Arrival in San Francisco – terracotta of the downtown Commercial District

I found myself quite sad as I first walked around the area where I’m staying in San Francisco. It was September 11th and I was trying not to think about the horrors I had woken up to in this city 10 years ago.

Walking around the Union Square area you are surrounded by terracotta. But  focus is necessary as this area is still a centre of commerce and the historic buildings are tucked behind a layers of C21 shop fronting and and the distracting glitz and glamour of designer brands. Not to mention the swarms of well dressed shoppers that seek them out. The shops, that is, not the terracotta buildings.

Slightly overwhelmed (and cold!) on arrival, I had decided to follow a tour that I had photocopied copied from Michael Stratton’s travel archive. This map had hand written notes of the odd gallery and additional sight along the way, which I was excited to find. So for the first time, dispite our very similar studies, I found myself certain I was following the very same path he had in 1988, studying the same buildings and, I hoped, taking similar photographs. I was slightly dismayed when I could not find the Gallery he had marked FLW gallery. I’m using the same abbreviation for Frank Lloyd Wright, so I was very disappointed to find nothing of the kind in the area. My initial feelings of excitement and anticipation turned slowly into sadness again, perhaps enhanced by my suppressed melancholy of the day and general tiredness. I  trudged my path through the shoppers and it became clear and visible how much time had passed between him and me and how unfair life is in that we were denied the opportunity to meet. I thought about all the people that have remembered him fondly too me throughout my Fellowship and the resulting kindness I have received from otherwise strangers. Again I rallied to think positively. And felt it strange I mourn the death of someone I have only encountered since their passing.

Determined to make the best of my day, I cheered myself up with some fantastic terracotta! I’m sure you’ll see what I mean… and I didn’t have to look far at all, terracotta is just what this place is made of, this tour didn’t span more than 5 blocks.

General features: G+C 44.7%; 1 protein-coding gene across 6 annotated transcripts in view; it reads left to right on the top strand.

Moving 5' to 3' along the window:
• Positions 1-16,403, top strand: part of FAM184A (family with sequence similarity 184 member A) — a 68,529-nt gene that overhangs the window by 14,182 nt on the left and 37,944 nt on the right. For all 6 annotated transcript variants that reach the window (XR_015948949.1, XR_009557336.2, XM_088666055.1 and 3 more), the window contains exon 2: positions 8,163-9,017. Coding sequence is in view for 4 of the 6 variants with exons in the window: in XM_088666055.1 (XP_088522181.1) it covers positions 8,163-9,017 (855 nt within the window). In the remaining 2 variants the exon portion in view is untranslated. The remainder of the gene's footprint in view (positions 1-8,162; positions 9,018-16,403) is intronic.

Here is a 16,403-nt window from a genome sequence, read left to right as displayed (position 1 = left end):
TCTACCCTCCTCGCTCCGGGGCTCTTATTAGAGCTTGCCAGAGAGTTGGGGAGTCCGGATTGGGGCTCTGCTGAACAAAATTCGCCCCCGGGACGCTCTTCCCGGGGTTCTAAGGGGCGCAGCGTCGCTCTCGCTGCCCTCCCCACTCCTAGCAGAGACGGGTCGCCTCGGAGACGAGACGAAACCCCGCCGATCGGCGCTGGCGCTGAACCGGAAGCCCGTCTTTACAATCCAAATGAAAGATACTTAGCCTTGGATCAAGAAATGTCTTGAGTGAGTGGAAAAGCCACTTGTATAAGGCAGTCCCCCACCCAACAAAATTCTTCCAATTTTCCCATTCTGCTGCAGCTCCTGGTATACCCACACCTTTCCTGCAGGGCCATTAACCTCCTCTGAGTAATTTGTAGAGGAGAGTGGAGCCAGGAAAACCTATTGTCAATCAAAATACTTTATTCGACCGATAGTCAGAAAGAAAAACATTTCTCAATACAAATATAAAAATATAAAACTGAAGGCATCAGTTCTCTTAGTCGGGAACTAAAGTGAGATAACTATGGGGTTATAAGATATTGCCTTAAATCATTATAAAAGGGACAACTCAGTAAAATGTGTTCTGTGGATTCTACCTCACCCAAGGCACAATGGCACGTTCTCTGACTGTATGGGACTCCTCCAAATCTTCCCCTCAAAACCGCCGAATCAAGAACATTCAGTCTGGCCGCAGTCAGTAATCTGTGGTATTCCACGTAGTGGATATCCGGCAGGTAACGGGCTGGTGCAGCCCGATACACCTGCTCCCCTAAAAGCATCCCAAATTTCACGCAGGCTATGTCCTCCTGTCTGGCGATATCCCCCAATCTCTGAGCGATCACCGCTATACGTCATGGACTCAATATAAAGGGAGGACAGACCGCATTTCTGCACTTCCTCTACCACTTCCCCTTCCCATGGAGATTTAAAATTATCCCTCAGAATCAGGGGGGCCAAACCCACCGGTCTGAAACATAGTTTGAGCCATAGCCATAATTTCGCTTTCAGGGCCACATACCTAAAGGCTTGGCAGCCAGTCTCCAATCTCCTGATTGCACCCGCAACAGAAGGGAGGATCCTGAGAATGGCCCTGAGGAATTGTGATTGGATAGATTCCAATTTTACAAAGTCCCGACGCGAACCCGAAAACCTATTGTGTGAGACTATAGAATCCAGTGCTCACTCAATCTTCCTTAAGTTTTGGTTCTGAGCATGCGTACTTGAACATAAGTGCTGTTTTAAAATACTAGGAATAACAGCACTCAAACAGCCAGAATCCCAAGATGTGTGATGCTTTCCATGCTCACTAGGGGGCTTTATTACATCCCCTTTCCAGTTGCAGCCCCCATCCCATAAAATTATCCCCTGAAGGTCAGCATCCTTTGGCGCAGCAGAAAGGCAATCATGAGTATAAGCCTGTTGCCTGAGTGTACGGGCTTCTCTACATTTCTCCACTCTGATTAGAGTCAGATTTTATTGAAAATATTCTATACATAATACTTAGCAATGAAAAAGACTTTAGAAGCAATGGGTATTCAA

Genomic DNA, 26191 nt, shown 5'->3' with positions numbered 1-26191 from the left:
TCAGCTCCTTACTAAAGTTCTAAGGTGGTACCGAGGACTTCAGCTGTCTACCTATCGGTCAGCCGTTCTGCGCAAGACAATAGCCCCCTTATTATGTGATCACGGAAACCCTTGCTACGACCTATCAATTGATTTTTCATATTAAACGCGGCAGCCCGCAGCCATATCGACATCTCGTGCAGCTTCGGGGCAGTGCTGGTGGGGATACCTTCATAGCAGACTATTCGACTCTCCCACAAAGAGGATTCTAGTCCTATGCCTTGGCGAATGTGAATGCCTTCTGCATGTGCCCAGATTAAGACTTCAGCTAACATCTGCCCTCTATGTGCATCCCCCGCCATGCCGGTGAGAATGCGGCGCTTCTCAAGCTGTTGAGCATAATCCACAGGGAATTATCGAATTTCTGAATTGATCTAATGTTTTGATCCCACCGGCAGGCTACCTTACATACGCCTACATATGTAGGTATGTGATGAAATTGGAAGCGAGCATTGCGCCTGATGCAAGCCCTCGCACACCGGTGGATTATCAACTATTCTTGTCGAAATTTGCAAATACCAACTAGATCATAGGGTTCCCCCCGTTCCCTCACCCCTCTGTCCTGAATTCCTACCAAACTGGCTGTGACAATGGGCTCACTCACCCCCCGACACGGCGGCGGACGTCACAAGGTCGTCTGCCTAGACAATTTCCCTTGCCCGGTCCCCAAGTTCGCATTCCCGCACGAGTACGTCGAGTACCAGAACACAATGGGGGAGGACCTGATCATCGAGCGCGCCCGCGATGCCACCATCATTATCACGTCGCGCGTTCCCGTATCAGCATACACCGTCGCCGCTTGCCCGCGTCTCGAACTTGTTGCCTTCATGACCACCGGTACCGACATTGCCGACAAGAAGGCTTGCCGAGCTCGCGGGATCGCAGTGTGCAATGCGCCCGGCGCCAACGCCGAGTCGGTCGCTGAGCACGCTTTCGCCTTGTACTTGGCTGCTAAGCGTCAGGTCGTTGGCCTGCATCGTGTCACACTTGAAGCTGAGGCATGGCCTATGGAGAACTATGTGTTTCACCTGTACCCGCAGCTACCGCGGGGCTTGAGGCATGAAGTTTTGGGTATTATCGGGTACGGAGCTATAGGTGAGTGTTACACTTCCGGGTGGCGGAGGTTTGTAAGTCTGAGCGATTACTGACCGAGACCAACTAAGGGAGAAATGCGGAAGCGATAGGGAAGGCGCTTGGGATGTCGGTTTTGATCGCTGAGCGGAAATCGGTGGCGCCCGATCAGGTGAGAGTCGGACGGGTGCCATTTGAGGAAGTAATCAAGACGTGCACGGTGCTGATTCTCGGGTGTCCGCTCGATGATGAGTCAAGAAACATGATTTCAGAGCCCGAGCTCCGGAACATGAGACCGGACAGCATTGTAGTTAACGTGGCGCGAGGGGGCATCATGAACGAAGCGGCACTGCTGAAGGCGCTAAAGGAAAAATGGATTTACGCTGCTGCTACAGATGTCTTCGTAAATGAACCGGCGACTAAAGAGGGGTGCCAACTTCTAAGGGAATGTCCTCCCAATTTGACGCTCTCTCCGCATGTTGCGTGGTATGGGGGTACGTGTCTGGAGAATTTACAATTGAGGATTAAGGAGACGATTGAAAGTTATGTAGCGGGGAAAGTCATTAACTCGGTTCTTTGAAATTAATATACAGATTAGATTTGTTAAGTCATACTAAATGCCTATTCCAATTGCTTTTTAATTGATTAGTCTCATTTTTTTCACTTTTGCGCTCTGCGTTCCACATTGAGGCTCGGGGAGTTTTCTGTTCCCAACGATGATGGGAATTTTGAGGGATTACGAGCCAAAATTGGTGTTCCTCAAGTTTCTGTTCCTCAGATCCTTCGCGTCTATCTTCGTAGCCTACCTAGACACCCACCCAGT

Here is a small sample of my afternoon:

I will identify all of the buildings in time. If you are are ultra keen and need to know now, please leave me a comment and I can assist you.

Initial observations:

  • The scale of this area is around 3-5 storeys. We will look at the early skyscapers in another district.
  • The styles combine victorian, italianate and neo classical elements. Both pre and post 1906 earthquake.
  • The sheer amount of terracotta continues to  astound me. As I said before,  it is all around, and in this area specifically the terracotta buildings are less visually interrupted with other types of building types and styles.
  • There appears to be more damage at lower levels that has not been repaired, or has been visisbly been repaired by patching, here than I have seen in other cities. Do remember this is an earthquake zone.
  • These buildings are from 1880 to 1920, so quite a bit later, as terracotta spread across the country from Chicago.
  • On an aside, I have been noting that throughout its use in the USA terracotta is finished to appear stone-like. Until the 20sthat is when we get the the beginnings of an exploration of colour which booms in fantastic brightly coloured glazed façades (I have some fine examples to show you, from Oakland, come back in a few days to see those!) In the UK we moved away from stone-like finishes as architects decided to design buildings on the merits of the clays material qualities resulting. More red clay and unglazed terracotta buildings are visible across metropolitan areas in England as a result. Nearly all terracotta is glazed here, even if it is just with a slip of the same colour of the clay body to give all of the blocks an even colouration and do away with the natural variation in clay bodies that results from firing. Interesting, no?

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